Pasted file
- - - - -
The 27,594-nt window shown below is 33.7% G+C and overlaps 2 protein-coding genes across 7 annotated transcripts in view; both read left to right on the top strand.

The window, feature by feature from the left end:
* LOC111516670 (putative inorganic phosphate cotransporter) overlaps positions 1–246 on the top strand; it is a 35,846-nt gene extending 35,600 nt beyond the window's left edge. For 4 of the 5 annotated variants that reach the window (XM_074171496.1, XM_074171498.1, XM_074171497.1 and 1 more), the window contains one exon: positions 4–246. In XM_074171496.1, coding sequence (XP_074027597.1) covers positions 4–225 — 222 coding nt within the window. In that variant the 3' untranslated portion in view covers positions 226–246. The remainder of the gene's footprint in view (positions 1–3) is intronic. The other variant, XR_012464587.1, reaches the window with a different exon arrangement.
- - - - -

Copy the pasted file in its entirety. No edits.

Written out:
The 27,594-nt window shown below is 33.7% G+C and overlaps 2 protein-coding genes across 7 annotated transcripts in view; both read left to right on the top strand.

The window, feature by feature from the left end:
* LOC111516670 (putative inorganic phosphate cotransporter) overlaps positions 1–246 on the top strand; it is a 35,846-nt gene extending 35,600 nt beyond the window's left edge. For 4 of the 5 annotated variants that reach the window (XM_074171496.1, XM_074171498.1, XM_074171497.1 and 1 more), the window contains one exon: positions 4–246. In XM_074171496.1, coding sequence (XP_074027597.1) covers positions 4–225 — 222 coding nt within the window. In that variant the 3' untranslated portion in view covers positions 226–246. The remainder of the gene's footprint in view (positions 1–3) is intronic. The other variant, XR_012464587.1, reaches the window with a different exon arrangement.